Breast Screening in the UK – Breast Density and Impacts on Health


by Cheryl Cruwys

Mammography screening saves lives and is currently the ‘gold standard’ screening test for women in the UK national breast screening programme.  However, it has become apparent that ‘One Size Does Not Fit All’ and ongoing research and studies aim to develop a more tailored, personalised, risk stratified breast screening programme for UK women.

In 2016, Breast Density Matters UK was formed to raise awareness about the implications of dense breast tissue on mammography screening.  The issues are two-fold and are not well known in the UK.  First, dense breast tissue can hide cancers. Following a mammogram, women receive a “results” letter. In the letter, a ‘normal’ notification (no sign of cancer) implies that a woman is cancer free. However, this is not always the case for women with dense breasts, as cancers can be hidden and undetected in dense tissue. These mammography-missed hidden cancers may grow until diagnosed at a later stage when palpable, larger, at a more advanced stage and when less treatable and survivable. The denser the tissue, the more likely it is that a cancer may be missed (see image below).

Cancer on a mammogram of a fatty breast vs a dense breast

The second issue women are unfamiliar with about dense breasts is that they also increase the risk of developing breast cancer. The greater the density of the breasts, the greater the risk.

When a woman has a mammogram her breast density is rated into one of four categories. Breasts that are here (C) heterogeneously dense or (D) extremely dense, are considered “dense breasts.” Dense breasts are normal and common; approximately 40 percent of women at mammography age have dense breasts. In dense breasts, the addition of any screening tool after a mammogram, like ultrasound or MRI, will detect more cancers than mammography alone.  Unfortunately, because cancer is more likely to be missed, women with dense breasts do not benefit as much from mammography as women  with fatty breasts.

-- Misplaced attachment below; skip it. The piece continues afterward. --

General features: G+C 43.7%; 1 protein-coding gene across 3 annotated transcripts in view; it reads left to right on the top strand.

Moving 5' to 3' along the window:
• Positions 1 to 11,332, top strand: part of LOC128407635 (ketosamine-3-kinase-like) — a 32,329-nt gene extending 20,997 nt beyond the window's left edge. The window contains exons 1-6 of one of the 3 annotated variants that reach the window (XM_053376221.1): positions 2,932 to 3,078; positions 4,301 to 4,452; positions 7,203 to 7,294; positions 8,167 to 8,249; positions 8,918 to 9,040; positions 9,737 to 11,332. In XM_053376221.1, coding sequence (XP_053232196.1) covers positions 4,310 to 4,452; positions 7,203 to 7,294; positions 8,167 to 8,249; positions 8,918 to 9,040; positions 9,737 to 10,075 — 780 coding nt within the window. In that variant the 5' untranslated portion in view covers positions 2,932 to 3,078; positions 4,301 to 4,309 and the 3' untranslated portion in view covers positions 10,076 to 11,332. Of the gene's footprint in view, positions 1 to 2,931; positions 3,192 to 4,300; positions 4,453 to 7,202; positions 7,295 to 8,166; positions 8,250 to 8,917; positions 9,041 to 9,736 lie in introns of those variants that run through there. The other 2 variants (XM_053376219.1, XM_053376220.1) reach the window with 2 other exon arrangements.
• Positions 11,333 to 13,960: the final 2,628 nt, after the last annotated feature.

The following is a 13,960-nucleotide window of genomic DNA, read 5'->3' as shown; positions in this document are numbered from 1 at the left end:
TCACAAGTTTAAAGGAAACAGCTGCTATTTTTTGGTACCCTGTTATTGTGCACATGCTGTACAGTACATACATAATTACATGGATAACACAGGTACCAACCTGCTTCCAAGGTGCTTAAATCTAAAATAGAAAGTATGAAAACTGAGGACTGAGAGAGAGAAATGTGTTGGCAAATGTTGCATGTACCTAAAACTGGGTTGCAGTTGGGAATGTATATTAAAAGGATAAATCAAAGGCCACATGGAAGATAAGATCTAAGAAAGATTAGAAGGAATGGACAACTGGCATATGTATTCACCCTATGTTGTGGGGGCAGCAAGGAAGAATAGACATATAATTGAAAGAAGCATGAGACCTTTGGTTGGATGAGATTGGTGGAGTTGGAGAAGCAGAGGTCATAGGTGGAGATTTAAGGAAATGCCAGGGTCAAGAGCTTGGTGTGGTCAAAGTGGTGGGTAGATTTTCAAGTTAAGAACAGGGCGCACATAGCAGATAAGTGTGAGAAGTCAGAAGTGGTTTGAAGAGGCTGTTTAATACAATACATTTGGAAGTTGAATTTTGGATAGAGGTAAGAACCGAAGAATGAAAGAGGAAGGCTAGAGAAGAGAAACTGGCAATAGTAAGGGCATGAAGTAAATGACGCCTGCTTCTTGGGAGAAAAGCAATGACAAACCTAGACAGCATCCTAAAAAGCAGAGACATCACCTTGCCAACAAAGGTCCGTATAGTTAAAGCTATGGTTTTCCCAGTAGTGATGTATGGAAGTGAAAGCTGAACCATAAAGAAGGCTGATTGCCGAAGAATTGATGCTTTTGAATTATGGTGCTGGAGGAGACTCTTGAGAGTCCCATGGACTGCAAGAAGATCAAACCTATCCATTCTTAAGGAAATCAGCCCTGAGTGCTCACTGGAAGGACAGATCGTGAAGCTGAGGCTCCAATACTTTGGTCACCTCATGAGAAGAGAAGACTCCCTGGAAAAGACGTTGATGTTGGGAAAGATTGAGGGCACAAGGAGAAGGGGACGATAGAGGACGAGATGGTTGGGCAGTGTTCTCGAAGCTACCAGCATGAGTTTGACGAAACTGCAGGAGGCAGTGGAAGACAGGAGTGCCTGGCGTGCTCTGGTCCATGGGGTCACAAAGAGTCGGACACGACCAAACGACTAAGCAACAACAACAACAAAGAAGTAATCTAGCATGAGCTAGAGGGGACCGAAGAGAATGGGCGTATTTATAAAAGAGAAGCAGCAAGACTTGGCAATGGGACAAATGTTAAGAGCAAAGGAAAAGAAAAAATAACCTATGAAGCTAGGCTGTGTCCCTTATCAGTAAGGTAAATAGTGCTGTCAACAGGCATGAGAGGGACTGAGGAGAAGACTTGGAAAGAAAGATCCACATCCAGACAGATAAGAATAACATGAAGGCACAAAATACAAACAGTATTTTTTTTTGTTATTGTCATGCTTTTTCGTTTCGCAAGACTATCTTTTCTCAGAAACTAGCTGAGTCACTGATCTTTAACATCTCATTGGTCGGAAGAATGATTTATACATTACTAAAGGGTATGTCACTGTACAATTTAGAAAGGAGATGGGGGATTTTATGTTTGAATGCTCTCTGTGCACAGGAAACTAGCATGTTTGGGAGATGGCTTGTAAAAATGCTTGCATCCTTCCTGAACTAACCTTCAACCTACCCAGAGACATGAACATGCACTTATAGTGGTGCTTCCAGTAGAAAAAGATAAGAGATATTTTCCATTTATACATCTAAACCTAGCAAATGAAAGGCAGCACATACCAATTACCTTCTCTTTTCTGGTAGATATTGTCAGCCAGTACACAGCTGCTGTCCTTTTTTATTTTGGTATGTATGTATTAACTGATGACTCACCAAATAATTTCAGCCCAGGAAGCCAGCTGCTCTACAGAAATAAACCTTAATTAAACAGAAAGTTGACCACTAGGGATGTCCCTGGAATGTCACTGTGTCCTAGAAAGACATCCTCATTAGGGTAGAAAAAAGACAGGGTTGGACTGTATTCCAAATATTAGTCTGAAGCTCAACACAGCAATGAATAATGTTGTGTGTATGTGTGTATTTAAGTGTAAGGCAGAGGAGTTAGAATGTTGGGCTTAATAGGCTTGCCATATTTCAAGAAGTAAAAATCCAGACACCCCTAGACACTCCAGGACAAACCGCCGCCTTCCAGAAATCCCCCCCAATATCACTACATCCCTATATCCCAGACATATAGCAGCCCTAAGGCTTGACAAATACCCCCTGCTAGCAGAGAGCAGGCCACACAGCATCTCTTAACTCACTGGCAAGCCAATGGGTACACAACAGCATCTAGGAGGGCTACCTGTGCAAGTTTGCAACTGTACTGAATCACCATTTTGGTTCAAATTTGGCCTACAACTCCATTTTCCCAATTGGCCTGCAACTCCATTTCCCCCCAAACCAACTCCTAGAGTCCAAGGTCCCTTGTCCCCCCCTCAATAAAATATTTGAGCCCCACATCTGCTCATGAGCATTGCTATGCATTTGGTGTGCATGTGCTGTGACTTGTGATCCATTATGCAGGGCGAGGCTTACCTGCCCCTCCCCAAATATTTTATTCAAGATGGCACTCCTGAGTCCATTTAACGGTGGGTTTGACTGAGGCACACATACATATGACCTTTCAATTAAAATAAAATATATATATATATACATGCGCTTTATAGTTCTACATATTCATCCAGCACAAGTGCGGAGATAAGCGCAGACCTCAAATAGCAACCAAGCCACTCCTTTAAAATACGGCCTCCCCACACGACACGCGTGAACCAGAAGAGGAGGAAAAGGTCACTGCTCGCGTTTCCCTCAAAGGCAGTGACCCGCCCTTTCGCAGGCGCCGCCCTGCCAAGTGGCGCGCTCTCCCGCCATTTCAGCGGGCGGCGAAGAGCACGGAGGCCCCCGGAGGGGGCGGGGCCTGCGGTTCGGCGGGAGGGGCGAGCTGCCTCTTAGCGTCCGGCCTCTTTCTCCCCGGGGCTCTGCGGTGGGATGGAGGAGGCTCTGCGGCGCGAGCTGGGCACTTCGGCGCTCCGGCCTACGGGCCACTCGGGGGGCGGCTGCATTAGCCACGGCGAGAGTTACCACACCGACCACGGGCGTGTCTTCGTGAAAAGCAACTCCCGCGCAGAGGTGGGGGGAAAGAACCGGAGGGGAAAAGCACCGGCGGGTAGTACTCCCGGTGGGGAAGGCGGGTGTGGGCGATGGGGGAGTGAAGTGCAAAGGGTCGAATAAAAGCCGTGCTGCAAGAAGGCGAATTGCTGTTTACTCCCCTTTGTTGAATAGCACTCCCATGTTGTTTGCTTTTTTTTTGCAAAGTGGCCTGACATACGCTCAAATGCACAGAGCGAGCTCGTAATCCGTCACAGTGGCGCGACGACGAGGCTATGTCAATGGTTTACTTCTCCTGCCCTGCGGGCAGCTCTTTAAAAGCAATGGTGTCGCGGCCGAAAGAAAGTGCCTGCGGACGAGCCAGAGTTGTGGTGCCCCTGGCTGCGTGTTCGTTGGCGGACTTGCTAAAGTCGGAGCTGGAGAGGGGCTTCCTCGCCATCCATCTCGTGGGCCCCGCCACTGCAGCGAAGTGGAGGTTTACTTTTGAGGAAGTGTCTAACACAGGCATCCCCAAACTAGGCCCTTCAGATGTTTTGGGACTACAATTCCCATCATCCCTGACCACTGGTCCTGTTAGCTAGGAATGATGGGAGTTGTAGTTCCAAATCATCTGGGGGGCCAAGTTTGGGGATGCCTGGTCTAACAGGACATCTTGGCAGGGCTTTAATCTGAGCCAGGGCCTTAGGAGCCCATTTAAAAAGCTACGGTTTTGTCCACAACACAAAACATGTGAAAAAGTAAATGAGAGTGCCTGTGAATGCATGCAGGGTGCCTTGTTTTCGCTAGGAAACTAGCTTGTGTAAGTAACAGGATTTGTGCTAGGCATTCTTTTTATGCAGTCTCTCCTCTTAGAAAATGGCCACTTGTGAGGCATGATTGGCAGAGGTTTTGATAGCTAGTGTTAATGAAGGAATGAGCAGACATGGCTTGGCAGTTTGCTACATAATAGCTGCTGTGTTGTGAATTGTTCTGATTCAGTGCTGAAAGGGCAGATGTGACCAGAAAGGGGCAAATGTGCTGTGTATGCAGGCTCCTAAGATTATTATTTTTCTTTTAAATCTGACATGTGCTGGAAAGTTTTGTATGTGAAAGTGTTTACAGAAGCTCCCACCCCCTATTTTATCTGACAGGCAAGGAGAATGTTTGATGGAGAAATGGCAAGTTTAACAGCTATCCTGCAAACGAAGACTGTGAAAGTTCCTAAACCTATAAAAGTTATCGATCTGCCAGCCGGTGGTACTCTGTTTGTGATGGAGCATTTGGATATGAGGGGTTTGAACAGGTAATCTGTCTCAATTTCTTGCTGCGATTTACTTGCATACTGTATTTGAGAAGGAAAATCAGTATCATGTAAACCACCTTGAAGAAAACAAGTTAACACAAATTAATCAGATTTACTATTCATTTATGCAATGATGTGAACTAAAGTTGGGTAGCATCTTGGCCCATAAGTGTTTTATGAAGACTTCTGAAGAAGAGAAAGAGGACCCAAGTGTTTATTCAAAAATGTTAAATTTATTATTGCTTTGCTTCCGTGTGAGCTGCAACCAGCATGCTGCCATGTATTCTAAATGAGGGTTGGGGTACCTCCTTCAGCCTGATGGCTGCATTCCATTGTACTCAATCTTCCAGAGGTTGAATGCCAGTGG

(C) Heterogeneously or (D) Extremely dense breasts are considered ‘dense breasts’. 

In a forward-facing note, UK studies and trials:

  • BRAID (Breast Risk Adaptive Imaging Density) multi-centre study assessing the impact of supplementary imaging in the detection of breast cancer in women participating in the UK national breast screening programme who have dense breast tissue. For women attending a mammogram exam in Cambridge, Cheltenham, Leeds or Manchester, if dense breasts detected, they are invited to participate in the trial and are offered further scans.  Unfortunately, in the meantime, in the rest of the UK, cancers continue to grow undetected in women with dense breasts.
  • The PROCAS studies commenced in 2009. PROCAS 1 focussed on identifying women in the general screening population at increased risk of developing breast cancer. These women could then be offered lifestyle and other interventions to reduce their breast cancer risk, and enhanced screening where appropriate. PROCAS 1 has been published with several outputs.  PROCAS 2 aims to explore the feasibility of implementing PROCAS more widely by using technology-based solutions for assessing risk from questionnaires and breast density.

It may be quite some time before study findings result in breast screening changes for UK women.  Research and studies are long duration to endpoint, data publication and implementation.